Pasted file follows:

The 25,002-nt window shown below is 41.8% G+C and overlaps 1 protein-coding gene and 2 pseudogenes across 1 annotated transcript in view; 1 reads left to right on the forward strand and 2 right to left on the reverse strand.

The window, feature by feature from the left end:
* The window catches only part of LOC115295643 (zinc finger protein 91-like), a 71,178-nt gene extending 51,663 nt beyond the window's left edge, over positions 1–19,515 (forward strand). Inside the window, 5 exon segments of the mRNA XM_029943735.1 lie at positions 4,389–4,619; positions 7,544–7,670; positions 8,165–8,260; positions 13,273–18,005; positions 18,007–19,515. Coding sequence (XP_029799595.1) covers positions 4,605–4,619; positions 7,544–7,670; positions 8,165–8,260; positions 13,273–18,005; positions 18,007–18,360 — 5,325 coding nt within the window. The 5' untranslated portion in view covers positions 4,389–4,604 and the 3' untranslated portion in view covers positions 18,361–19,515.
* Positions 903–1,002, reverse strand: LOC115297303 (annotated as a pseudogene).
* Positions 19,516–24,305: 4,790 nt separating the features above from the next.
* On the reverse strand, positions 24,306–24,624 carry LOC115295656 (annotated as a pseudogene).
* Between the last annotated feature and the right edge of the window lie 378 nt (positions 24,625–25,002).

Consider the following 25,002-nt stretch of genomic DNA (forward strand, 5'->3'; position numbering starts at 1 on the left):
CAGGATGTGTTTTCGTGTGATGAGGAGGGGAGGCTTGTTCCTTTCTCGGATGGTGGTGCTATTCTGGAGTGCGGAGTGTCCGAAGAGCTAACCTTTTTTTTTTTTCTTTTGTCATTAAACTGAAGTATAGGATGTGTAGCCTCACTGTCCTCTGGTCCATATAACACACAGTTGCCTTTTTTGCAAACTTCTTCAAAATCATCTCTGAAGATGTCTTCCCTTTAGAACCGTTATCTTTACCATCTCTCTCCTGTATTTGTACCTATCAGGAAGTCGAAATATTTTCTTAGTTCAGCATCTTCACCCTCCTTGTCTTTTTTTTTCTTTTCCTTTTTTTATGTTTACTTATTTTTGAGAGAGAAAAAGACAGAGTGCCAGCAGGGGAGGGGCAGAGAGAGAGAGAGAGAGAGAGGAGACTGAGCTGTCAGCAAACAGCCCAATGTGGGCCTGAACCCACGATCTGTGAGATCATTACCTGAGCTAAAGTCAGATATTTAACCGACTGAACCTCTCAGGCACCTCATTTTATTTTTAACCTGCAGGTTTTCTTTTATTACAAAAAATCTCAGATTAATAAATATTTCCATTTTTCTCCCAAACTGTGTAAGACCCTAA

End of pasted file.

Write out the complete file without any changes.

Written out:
The 25,002-nt window shown below is 41.8% G+C and overlaps 1 protein-coding gene and 2 pseudogenes across 1 annotated transcript in view; 1 reads left to right on the forward strand and 2 right to left on the reverse strand.

The window, feature by feature from the left end:
* The window catches only part of LOC115295643 (zinc finger protein 91-like), a 71,178-nt gene extending 51,663 nt beyond the window's left edge, over positions 1–19,515 (forward strand). Inside the window, 5 exon segments of the mRNA XM_029943735.1 lie at positions 4,389–4,619; positions 7,544–7,670; positions 8,165–8,260; positions 13,273–18,005; positions 18,007–19,515. Coding sequence (XP_029799595.1) covers positions 4,605–4,619; positions 7,544–7,670; positions 8,165–8,260; positions 13,273–18,005; positions 18,007–18,360 — 5,325 coding nt within the window. The 5' untranslated portion in view covers positions 4,389–4,604 and the 3' untranslated portion in view covers positions 18,361–19,515.
* Positions 903–1,002, reverse strand: LOC115297303 (annotated as a pseudogene).
* Positions 19,516–24,305: 4,790 nt separating the features above from the next.
* On the reverse strand, positions 24,306–24,624 carry LOC115295656 (annotated as a pseudogene).
* Between the last annotated feature and the right edge of the window lie 378 nt (positions 24,625–25,002).

Consider the following 25,002-nt stretch of genomic DNA (forward strand, 5'->3'; position numbering starts at 1 on the left):
CAGGATGTGTTTTCGTGTGATGAGGAGGGGAGGCTTGTTCCTTTCTCGGATGGTGGTGCTATTCTGGAGTGCGGAGTGTCCGAAGAGCTAACCTTTTTTTTTTTTCTTTTGTCATTAAACTGAAGTATAGGATGTGTAGCCTCACTGTCCTCTGGTCCATATAACACACAGTTGCCTTTTTTGCAAACTTCTTCAAAATCATCTCTGAAGATGTCTTCCCTTTAGAACCGTTATCTTTACCATCTCTCTCCTGTATTTGTACCTATCAGGAAGTCGAAATATTTTCTTAGTTCAGCATCTTCACCCTCCTTGTCTTTTTTTTTCTTTTCCTTTTTTTATGTTTACTTATTTTTGAGAGAGAAAAAGACAGAGTGCCAGCAGGGGAGGGGCAGAGAGAGAGAGAGAGAGAGAGGAGACTGAGCTGTCAGCAAACAGCCCAATGTGGGCCTGAACCCACGATCTGTGAGATCATTACCTGAGCTAAAGTCAGATATTTAACCGACTGAACCTCTCAGGCACCTCATTTTATTTTTAACCTGCAGGTTTTCTTTTATTACAAAAAATCTCAGATTAATAAATATTTCCATTTTTCTCCCAAACTGTGTAAGACCCTAA